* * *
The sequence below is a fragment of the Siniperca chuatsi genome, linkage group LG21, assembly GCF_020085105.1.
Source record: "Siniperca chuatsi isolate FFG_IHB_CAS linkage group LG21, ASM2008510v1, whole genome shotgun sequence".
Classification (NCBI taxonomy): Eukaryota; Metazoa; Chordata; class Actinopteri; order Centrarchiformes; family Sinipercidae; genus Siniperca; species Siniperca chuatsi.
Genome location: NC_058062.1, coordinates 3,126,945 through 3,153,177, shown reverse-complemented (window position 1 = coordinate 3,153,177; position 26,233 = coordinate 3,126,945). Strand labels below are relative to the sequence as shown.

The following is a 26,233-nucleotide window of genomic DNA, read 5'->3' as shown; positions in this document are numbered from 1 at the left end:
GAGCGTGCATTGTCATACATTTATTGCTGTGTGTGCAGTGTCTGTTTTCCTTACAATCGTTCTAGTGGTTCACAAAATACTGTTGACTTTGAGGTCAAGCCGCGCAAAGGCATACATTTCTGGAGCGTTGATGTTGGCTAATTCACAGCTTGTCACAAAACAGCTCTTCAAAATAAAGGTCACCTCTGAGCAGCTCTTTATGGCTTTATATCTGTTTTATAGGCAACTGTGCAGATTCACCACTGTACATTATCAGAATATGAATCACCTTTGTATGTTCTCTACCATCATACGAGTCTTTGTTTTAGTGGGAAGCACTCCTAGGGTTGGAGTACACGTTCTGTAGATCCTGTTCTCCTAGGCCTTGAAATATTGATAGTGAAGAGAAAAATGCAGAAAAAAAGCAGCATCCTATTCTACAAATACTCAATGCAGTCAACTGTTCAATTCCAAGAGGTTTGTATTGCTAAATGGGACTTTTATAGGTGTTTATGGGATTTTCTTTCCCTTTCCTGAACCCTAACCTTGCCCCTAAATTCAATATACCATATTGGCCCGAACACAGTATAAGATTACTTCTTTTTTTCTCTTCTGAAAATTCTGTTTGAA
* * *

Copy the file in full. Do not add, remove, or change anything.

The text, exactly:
The sequence below is a fragment of the Siniperca chuatsi genome, linkage group LG21, assembly GCF_020085105.1.
Source record: "Siniperca chuatsi isolate FFG_IHB_CAS linkage group LG21, ASM2008510v1, whole genome shotgun sequence".
Classification (NCBI taxonomy): Eukaryota; Metazoa; Chordata; class Actinopteri; order Centrarchiformes; family Sinipercidae; genus Siniperca; species Siniperca chuatsi.
Genome location: NC_058062.1, coordinates 3,126,945 through 3,153,177, shown reverse-complemented (window position 1 = coordinate 3,153,177; position 26,233 = coordinate 3,126,945). Strand labels below are relative to the sequence as shown.

The following is a 26,233-nucleotide window of genomic DNA, read 5'->3' as shown; positions in this document are numbered from 1 at the left end:
GAGCGTGCATTGTCATACATTTATTGCTGTGTGTGCAGTGTCTGTTTTCCTTACAATCGTTCTAGTGGTTCACAAAATACTGTTGACTTTGAGGTCAAGCCGCGCAAAGGCATACATTTCTGGAGCGTTGATGTTGGCTAATTCACAGCTTGTCACAAAACAGCTCTTCAAAATAAAGGTCACCTCTGAGCAGCTCTTTATGGCTTTATATCTGTTTTATAGGCAACTGTGCAGATTCACCACTGTACATTATCAGAATATGAATCACCTTTGTATGTTCTCTACCATCATACGAGTCTTTGTTTTAGTGGGAAGCACTCCTAGGGTTGGAGTACACGTTCTGTAGATCCTGTTCTCCTAGGCCTTGAAATATTGATAGTGAAGAGAAAAATGCAGAAAAAAAGCAGCATCCTATTCTACAAATACTCAATGCAGTCAACTGTTCAATTCCAAGAGGTTTGTATTGCTAAATGGGACTTTTATAGGTGTTTATGGGATTTTCTTTCCCTTTCCTGAACCCTAACCTTGCCCCTAAATTCAATATACCATATTGGCCCGAACACAGTATAAGATTACTTCTTTTTTTCTCTTCTGAAAATTCTGTTTGAA